Darrieus wind turbines in contrary to the Savonius wind turbines are of the lift-type VAWTs, in which the idea of lift production of airfoils has been implemented. These types of wind turbines are the most widely used type of vertical axis wind turbines for power generation with curved blades, C-shaped, that go from the top of tower to the bottom where it is connected to the generator shaft. They have good efficiency because they rotate at higher speeds that could generate more power.
This higher RPM comes with lower torque to a level that necessities an external source of starting mechanism for these types of wind turbines, such as another Savonius turbine that would bring the speed of rotation to a level where the Darrieus blades could “take the wheel”. They also suffer from torque ripple, which is a periodic increase and decrease of the generated torque, and therefore periodic stress on the tower structure. Three bladed Darrieus wind turbines do not suffer from this torque ripple issue.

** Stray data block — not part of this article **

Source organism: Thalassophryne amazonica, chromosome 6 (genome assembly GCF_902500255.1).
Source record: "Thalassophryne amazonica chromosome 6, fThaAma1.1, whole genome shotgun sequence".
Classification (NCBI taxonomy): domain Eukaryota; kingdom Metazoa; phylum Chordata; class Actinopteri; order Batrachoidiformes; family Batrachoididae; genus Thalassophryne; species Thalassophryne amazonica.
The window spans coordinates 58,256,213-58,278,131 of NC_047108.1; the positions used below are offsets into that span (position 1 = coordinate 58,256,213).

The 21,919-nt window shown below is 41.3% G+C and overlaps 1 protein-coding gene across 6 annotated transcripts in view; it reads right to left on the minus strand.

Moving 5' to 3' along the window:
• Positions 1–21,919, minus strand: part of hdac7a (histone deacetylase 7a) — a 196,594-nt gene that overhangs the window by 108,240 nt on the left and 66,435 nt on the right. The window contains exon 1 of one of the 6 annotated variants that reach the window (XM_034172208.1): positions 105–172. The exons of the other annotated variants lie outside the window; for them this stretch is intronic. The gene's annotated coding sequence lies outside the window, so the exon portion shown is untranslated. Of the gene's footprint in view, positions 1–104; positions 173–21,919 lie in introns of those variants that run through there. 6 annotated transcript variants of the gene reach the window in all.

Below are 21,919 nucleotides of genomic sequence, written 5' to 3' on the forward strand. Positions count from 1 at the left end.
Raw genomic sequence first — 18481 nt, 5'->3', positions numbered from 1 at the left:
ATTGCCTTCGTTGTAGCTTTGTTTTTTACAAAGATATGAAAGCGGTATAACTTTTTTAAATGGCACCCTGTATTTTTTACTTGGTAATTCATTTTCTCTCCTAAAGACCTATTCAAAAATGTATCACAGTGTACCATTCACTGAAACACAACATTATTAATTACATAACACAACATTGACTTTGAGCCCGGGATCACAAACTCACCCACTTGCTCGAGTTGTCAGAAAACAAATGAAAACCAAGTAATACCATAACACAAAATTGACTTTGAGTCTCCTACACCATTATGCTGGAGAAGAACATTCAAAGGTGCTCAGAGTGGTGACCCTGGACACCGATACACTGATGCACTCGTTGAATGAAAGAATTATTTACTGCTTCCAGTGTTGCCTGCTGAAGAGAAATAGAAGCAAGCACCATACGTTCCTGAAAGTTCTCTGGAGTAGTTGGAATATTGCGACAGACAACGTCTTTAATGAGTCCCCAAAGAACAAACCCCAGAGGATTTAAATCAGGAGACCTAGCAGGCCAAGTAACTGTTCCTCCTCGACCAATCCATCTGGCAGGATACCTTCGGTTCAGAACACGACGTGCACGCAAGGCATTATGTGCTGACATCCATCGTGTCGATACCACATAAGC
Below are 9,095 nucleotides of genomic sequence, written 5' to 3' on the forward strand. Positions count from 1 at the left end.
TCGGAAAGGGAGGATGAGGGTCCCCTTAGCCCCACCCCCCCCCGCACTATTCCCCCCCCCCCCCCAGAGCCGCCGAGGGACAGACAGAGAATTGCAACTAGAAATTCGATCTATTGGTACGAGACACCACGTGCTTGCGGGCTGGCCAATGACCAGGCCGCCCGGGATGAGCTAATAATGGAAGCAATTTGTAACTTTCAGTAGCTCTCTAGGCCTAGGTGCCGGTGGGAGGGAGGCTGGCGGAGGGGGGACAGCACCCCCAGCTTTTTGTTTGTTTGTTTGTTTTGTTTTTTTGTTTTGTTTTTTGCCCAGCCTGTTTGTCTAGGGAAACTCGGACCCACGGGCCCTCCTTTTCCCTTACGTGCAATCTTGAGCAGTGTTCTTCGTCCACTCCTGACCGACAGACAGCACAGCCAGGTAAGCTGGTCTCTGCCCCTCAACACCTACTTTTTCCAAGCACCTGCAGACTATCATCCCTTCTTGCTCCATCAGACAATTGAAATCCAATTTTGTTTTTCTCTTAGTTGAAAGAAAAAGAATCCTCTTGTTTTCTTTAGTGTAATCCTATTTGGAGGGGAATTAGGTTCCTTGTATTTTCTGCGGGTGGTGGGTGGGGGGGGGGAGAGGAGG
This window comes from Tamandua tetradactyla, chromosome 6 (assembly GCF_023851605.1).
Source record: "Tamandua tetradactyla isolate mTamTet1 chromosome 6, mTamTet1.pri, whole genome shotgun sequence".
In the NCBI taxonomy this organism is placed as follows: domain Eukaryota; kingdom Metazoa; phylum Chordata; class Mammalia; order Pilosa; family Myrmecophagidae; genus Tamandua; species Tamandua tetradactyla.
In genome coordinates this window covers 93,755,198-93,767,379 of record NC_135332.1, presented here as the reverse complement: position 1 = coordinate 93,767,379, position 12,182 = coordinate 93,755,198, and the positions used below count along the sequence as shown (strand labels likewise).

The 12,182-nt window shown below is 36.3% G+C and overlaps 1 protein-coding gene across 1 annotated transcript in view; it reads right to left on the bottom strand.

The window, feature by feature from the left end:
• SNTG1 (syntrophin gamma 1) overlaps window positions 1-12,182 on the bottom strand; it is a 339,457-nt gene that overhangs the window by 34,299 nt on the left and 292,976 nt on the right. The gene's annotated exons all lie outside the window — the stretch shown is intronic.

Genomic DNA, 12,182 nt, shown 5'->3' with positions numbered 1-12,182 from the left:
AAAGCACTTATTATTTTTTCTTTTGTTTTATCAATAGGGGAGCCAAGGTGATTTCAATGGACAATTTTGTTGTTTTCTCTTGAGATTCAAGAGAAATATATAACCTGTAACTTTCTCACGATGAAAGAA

Giromill wind turbines are inspired by Darrieus turbines. These types of wind turbines, therefore, are of the lift-type VAWTs with straight vertical blades instead of curved ones. Giromill turbines are not self-starting same as Darrieus wind turbines, and might not have a steady speed of rotation. Therefore, they are not as efficient as the Darrieus turbines are. Nonetheless, they are cheaper, easier to manufacture, and can work well in turbulent winds.